Here's the lede to Susan Delacourt's Saturday Star story about Sheila Copps's allegations that Paul Martin once attempted to get rid of the Canada Health Act:
Booksellers may be thinking about moving Sheila Copps' new book from non-fiction to the fiction shelves today in light of seriously flawed "revelations" about how the former deputy prime minister thwarted a Paul Martin plot to kill the Canada Health Act in 1995.Seems pretty clear what the slant of the article is. But then here's the headline:
Copps' new book stranger than fictionAnd what is stranger than fiction, ladies and gentlemen? Well, truth. At least according to one of the best-known expressions in the English language...
So, the lede says Copps has made "seriously flawed 'revelations'" that might lead booksellers to move her book to the fiction section (read: Copps is a big, fat, unambiguous liar). Meanwhile, the headline says that the book is "stranger than fiction" (read: very possibly the Truth).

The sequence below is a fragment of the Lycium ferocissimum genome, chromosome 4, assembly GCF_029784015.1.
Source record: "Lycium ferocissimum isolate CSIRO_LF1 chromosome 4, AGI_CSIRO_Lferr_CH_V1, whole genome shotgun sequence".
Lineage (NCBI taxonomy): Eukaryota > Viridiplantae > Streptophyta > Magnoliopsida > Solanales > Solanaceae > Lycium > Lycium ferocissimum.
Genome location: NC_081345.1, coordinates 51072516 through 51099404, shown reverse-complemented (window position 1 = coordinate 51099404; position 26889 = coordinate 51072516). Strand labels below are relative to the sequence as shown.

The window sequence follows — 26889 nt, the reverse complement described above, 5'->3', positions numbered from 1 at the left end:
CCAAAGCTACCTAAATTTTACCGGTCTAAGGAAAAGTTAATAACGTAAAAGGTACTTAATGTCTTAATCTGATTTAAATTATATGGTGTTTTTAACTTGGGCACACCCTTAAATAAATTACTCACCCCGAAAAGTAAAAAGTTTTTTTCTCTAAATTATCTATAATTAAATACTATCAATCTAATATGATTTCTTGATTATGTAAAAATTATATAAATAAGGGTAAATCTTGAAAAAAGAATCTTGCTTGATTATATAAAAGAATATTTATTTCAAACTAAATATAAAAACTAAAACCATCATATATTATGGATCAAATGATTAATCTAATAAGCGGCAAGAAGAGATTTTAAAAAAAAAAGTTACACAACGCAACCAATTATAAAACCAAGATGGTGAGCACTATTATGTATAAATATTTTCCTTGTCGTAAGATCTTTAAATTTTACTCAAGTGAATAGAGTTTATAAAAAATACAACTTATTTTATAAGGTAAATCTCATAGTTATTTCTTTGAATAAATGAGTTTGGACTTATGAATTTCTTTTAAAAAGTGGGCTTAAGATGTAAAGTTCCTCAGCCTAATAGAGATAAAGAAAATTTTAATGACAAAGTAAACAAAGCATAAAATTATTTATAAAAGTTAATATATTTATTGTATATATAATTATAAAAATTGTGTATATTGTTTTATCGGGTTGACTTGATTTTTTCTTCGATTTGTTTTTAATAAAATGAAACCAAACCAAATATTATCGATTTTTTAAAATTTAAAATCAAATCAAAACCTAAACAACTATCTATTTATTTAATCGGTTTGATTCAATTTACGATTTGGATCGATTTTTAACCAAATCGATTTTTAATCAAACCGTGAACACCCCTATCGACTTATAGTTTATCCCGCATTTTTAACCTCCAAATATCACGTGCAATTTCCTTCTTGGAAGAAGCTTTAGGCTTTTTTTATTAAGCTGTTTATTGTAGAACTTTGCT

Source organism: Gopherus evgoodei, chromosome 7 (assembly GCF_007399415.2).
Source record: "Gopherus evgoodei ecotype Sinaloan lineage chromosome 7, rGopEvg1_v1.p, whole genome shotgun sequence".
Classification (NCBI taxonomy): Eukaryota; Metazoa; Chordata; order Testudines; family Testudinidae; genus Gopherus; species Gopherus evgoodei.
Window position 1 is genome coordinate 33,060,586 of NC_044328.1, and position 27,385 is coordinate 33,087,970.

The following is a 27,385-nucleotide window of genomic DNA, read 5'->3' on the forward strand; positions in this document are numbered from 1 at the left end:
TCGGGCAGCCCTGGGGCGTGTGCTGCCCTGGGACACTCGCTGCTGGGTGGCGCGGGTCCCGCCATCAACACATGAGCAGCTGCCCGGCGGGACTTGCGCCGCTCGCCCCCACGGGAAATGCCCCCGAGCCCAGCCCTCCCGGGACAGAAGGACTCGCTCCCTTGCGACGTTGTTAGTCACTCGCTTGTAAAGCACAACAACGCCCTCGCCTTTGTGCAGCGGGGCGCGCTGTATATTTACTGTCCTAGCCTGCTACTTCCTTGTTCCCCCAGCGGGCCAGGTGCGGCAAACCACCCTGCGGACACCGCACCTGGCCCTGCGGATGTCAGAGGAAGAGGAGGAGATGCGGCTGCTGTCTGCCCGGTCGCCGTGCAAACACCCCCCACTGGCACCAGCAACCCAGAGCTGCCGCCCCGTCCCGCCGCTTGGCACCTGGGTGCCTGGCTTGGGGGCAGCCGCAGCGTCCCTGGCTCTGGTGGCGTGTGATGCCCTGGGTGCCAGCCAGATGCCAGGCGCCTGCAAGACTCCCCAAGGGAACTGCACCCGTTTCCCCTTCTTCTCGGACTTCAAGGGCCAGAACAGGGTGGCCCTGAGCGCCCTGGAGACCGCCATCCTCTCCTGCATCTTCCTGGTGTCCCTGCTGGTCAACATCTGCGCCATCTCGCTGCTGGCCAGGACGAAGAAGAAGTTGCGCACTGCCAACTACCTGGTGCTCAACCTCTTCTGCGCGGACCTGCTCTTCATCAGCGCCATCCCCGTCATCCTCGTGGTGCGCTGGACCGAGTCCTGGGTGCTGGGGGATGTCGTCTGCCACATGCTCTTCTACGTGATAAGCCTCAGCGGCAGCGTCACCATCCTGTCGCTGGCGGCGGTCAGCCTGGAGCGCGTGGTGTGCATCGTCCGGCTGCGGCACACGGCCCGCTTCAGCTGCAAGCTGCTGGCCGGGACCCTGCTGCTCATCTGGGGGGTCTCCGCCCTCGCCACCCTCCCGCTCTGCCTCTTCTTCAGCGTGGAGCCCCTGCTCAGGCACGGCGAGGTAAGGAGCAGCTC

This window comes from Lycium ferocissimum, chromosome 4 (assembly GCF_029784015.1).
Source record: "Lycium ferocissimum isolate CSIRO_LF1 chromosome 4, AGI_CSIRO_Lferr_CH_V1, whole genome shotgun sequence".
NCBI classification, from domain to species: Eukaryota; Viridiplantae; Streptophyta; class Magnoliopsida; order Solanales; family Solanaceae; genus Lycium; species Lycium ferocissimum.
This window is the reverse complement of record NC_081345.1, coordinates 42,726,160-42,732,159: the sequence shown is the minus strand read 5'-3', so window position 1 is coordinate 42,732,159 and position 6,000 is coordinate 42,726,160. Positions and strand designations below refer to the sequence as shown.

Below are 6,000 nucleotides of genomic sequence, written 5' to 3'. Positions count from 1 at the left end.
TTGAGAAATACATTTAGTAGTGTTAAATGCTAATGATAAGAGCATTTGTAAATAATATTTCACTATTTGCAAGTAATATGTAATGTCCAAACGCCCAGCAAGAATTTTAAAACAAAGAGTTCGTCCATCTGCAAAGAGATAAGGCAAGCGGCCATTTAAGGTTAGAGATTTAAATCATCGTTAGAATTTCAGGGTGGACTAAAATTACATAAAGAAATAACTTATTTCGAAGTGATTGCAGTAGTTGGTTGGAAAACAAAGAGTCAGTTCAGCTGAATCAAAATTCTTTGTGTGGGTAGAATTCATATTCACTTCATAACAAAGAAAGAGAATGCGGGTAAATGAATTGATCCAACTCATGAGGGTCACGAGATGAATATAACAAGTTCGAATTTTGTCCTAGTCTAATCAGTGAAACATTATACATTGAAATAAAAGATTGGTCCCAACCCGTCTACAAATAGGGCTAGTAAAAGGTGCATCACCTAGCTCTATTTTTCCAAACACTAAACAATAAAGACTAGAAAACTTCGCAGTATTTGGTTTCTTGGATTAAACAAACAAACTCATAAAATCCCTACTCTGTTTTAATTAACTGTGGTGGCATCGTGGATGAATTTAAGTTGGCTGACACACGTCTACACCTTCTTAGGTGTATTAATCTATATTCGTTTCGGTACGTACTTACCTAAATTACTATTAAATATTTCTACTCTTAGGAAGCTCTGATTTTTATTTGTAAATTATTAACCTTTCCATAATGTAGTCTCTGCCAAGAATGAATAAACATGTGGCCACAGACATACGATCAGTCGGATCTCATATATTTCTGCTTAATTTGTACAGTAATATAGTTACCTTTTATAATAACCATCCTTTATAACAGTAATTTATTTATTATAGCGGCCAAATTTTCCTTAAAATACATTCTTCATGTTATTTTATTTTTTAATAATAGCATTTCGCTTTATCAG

I suppose this may just be your average run-of-the-mill garbled headline, but I still think the juxtaposition is interesting. Whether it means that the editors (copy or otherwise) are more sympathetic to Copps than Delacourt is, I don't know.
Here's a question, though: Does Delacourt usually write such bold, tell-it-like-I-think-it-is ledes? It seems to me that the question of the veracity of Copps' claim about the CHA is still at least a little up in the air at this point... In particular, Copps' swearing on her father's grave that it is true on Newsworld has given me pause in dismissing the tale completely.